“Coding requires human input and all human activities are susceptible to mistakes (and misrepresentation/fraud)” as so well articulated by Sir Geoffrey Vos, a member of the UK Jurisdiction Taskforce (UKJT), one of the taskforces created by the LawTech Delivery Panel (LTDP), who has been tasked to ensure the full growth and realisation of the legal systems full potential in the UK given the increasing role of technology and future of the law. Hacks and similar cyber security breaches are based on the exploitation of unintended coding errors, which given the nature of coding is not prima facie and generally only discovered once the unintended error encapsulated in the code is exploited, thus once harm has already been imposed or data already stolen. This raises questions of who would carry the burden of potential risks and liability for unintended coding errors, whether resulting in hacks and monetary loss or in the improper execution of the parties true contracting intentions.

There are numerous other considerations which render the legality and enforceability of smart contracts vague, considerations on which countries laws' will be applicable where a smart contract is concluded internationally on blockchain technology that extends into international territory , touching base in different countries with different legal regimes and judicial systems. With questions hanging up in the air on the interoperability of the numerous nodes and blockchain platforms available globally, operating in the lacuna of international standards for blockchain platforms and node software.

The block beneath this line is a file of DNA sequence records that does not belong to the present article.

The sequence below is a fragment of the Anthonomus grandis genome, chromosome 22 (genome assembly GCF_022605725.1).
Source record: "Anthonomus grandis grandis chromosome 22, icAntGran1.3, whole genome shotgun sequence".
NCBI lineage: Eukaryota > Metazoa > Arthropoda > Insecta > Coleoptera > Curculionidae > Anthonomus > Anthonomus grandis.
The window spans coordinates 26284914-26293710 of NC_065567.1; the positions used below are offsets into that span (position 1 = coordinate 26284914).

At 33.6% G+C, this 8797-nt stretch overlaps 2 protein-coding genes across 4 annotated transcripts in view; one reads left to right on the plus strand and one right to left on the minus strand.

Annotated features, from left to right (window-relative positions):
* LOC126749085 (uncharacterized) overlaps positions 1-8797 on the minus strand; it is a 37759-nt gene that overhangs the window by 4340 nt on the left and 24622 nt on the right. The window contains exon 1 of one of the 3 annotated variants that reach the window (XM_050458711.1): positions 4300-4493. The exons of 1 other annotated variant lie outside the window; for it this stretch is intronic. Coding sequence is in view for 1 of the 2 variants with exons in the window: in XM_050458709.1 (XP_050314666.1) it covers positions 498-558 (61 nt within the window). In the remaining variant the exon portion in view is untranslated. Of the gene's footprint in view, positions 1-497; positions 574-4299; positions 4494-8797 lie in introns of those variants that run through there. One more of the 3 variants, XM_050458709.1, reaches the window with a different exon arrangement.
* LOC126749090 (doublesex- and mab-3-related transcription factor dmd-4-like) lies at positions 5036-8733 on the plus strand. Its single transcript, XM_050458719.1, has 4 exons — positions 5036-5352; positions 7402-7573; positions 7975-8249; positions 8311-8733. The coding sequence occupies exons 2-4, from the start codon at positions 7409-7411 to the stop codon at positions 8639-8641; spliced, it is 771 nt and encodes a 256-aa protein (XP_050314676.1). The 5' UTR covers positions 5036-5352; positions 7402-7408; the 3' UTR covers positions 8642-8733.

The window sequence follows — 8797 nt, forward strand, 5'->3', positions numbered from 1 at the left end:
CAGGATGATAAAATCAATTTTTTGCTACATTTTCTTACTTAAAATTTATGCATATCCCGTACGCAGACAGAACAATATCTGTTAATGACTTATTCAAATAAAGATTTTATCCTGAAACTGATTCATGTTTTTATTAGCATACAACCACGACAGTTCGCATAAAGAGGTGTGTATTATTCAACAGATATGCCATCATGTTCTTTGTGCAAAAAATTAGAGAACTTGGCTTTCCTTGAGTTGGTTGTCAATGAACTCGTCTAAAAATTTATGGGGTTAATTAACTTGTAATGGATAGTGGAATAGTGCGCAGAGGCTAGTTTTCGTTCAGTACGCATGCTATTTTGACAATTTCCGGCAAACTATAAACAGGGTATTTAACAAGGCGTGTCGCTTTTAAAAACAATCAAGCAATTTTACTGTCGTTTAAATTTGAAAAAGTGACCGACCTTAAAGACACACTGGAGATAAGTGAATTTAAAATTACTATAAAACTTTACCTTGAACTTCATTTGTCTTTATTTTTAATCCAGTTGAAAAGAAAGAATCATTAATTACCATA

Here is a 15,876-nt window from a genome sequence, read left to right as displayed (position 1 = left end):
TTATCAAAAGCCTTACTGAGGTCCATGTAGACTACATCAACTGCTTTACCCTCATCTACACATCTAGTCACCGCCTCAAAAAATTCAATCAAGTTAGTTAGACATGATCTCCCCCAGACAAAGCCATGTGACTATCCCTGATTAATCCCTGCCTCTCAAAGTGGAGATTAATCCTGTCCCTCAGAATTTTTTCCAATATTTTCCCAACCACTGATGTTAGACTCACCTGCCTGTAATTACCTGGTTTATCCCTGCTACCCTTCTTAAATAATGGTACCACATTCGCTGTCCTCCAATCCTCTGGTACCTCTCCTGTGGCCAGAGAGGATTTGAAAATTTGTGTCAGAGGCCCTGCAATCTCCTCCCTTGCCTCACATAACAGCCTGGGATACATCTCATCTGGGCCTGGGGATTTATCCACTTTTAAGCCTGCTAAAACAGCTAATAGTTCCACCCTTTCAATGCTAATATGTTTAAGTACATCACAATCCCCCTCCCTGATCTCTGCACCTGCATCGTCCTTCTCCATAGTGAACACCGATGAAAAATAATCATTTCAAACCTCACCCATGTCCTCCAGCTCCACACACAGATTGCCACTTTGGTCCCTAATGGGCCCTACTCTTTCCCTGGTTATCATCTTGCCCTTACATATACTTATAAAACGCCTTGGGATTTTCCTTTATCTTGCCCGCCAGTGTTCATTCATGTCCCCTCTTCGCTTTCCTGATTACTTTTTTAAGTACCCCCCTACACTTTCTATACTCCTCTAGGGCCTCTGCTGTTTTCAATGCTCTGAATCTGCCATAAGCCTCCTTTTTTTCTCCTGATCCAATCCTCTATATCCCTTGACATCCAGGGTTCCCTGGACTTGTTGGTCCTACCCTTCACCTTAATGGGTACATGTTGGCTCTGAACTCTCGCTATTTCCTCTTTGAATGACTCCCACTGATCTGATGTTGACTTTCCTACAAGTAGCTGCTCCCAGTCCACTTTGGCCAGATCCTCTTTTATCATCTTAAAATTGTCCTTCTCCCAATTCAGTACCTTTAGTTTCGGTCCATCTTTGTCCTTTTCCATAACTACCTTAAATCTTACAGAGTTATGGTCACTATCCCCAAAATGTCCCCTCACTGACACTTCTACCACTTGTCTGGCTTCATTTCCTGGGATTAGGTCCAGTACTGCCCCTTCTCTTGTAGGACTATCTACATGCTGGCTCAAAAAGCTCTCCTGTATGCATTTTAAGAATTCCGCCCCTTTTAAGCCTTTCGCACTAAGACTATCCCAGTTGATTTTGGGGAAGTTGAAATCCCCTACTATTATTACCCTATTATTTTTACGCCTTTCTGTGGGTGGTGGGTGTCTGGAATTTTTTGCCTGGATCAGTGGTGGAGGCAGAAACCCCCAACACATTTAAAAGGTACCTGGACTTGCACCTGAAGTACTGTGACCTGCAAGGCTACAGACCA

So although smart contracts holds promises for speedier and less costly transactions, the legal lacuna within in which it will operate must firstly be filled by precedent, legislation, regulations and policies before one could truly start speculating as to its validity, enforceability and legality.

If you are intrigued by possibilities of smart contracts, whether you are cheering them on or dead set against them, join the Jur Legaltech Webinar - Smart contracts, ODR and Blockchain with Futures Law Faculty, Cape Town Legal Hackers and international experts on Friday, 22 May 2020 at 12:00. Register online -


1. “ An Introduction to Smart Contracts and Their Potential and Inherent Limitations” Stuart D. Levi and Alex B. Lipton, Skadden, Arps, Slate, Meagher & Flom LLP – 2018 -

2. “ Smart Contracts: Is the Law Ready?” Smart Contracts Alliancean , initiative of the Chamber of Digital Commerce - September 2018 -

3. “ Smart contracting technology is ready for use” Tracey Summerell and Mark Macaulay – 2019 -